Wednesday, April 10, 2013

Editing, Schmediting. Free Online Tools for Fun and Insight.


Nothing probably gets a writer closer to publication than simply getting the words down, but editing is an important step toward getting the words right. Ask successful writers what they think of editing and all will admit it’s necessary. The disagreement usually comes in when asked how much to edit, or even how to actually do it.

Some writers will revise twenty times until they don’t feel like they can beat one more word into submission. Others say they give their stories a quick proofread and send them out. I think most of us fall somewhere in between the two extremes, though I’ve found that the more I write, the closer I am to the “quick proofread” end of the scale.

Beginning writers who are unsure of what to edit or how can find a lot of good information online and from peers who might beta read their work or offer to crit stories. There are also a couple of sites where you can plug your writing in (for free) to get an automated overview of some potential problems in your prose. 

Autocrit’s free editing wizard will analyze up to 500 words of your masterpiece and point out things like overused words, vague words, instances of -ly adverbs and some other helpful words that may appear too often. It lists the words it searches for and how many instances there are, and it helpfully highlights them in the text. You do have to provide an email address the first time you use it. 

ProWriting Aid’s free editing tool does the same type of thing but allows more than 500 words to be analyzed at once. I plugged an 8,500-word story into it for fun and found that the analysis was also a lot more detailed. Once it analyzes the prose, you can click certain categories on the left for the summary or details about the specific findings. Some are reserved for paying members, but most offer full results. There’s also no email address required for this one. And when you click on a category like "Sticky Sentences," those sentences appear in the text box so you don't have to go hunting for them.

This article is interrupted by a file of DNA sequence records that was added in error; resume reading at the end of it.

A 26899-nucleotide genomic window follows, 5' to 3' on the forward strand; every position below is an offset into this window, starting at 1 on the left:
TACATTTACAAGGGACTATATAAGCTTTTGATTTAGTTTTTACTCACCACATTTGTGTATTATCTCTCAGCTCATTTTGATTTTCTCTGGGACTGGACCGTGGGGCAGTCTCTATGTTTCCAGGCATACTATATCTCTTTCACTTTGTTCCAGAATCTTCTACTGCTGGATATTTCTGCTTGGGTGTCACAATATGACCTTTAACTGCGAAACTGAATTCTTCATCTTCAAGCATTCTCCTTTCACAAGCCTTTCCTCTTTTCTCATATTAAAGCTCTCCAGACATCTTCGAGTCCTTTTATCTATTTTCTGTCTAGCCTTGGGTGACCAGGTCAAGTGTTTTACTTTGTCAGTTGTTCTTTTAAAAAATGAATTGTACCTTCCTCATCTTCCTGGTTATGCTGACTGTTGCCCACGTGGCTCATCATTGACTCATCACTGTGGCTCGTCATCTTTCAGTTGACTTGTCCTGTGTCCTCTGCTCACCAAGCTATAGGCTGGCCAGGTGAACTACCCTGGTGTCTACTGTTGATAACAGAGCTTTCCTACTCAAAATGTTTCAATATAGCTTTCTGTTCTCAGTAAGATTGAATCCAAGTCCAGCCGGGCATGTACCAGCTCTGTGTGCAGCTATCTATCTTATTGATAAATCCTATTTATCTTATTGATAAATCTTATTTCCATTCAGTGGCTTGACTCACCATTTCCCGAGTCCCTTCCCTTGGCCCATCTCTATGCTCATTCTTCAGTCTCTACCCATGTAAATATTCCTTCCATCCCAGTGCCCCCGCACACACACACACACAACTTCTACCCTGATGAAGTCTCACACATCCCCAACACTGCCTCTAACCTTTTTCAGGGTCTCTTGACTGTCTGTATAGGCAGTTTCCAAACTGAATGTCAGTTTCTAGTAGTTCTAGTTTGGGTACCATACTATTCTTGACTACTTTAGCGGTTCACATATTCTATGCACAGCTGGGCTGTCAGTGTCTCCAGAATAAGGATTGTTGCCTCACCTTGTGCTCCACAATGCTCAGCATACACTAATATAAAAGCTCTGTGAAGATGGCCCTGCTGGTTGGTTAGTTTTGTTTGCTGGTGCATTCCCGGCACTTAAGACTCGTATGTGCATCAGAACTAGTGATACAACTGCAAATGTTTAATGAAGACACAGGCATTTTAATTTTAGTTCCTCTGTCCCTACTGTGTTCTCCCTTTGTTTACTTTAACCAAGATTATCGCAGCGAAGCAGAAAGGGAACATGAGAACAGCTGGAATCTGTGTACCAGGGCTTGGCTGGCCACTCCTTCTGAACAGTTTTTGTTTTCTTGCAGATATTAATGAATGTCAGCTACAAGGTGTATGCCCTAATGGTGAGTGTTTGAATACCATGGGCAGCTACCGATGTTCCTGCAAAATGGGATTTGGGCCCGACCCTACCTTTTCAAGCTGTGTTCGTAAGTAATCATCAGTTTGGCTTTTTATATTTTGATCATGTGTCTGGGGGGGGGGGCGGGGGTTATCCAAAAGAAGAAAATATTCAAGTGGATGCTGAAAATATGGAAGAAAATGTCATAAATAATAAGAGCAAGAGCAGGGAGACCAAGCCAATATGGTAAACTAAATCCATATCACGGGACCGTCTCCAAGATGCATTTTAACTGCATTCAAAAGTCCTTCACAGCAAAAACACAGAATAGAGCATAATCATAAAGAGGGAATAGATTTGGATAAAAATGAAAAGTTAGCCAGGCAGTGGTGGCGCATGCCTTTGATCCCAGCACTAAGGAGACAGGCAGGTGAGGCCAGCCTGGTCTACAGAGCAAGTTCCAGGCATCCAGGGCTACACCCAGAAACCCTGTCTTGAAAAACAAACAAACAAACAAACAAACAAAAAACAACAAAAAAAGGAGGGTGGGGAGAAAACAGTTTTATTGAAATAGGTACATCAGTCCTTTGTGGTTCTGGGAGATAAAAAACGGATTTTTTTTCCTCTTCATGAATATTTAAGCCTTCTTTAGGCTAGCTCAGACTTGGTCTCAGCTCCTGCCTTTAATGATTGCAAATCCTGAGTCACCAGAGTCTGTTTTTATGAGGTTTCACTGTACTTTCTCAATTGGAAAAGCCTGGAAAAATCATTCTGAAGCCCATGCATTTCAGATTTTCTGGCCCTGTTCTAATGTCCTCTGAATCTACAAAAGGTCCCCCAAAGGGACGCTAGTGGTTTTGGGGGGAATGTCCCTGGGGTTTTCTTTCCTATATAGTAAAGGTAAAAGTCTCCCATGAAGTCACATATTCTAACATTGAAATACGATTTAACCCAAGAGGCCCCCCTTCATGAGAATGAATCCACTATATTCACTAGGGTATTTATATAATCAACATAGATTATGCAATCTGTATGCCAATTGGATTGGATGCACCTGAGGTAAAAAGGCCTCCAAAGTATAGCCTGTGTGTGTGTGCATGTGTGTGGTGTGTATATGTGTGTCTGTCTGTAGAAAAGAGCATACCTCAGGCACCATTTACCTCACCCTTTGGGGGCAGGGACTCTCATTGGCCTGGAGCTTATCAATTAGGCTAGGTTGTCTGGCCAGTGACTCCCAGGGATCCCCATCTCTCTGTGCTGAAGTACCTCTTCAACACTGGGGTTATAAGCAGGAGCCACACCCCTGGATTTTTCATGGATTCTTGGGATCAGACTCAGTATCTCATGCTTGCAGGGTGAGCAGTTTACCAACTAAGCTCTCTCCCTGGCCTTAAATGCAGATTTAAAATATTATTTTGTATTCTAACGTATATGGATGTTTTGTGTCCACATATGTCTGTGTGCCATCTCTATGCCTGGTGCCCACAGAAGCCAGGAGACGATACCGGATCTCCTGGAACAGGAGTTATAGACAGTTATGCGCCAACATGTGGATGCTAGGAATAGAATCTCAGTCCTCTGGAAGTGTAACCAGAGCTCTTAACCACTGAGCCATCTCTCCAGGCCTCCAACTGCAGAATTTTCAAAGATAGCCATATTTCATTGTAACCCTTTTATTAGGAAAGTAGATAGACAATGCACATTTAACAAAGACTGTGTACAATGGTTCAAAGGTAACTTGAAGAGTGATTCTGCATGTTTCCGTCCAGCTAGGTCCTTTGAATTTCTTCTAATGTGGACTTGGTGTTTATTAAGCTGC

These are bound to be more useful for newer writers than more experienced ones, but it can still be interesting to see what it finds in your work no matter how long you've been at it. I wouldn’t even recommend using them on every story because they do flag some things you probably won’t want to change. But I think these tools can be an eye-opener and help you pinpoint some of your weak spots Your next first draft may end up cleaner once you know that you tend you overuse certain words or passive constructions.

This type of editing software won’t catch a bad storyline, dull characters, plot holes or many other things that can hold a story back, but a careful look at word choice and style can be an excellent place to start, especially if editing seems overwhelming at times.

Though it’s only one part of my editing, usually the last part, I’m in the habit of searching my stories for certain words and constructions like -ly, felt, saw, heard, knew, very, really, actually and other words I know I overuse in first drafts and end up cutting later.

How do you edit? Share your philosophy!

5 comments:

  1. Thanks, Shelley! I'll have to check out the free editing wizard. I've tried ProWriting, but every time I've used it, I've butchered my story. I guess I go too hogwild with the edits and end up sucking the life right our of my story. :)

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  2. You know, I think any tools, whether they're software, books, tips or rules (or beta/crit readers, even), have the potential to do a lot of damage if used too literally or liberally.

    The real value in the software, in my opinion, is how it can point out the number of times you've used really or actually or how often you might say character feels or sees something instead of just letting him feel or see it. I view it as more a guide that points out potentially bad trends--oh, adverbs are my crack, better tone that down--than anything else. :D

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  3. I edit until I don't think I can further improve the writing. That's not to say I believe it's perfect, just as close as I personally can get that piece at that time.

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  4. Very neat. Thanks for posting these Shelley.

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  5. Working with editors helps me with my wordiness; I learn what should be cut and what should be tightened up. Then I transfer those stylistic improvements to my other projects and cringe at the ones that have already been published (too late!). Beta readers are also a must. But these online editing tools look fun, too.

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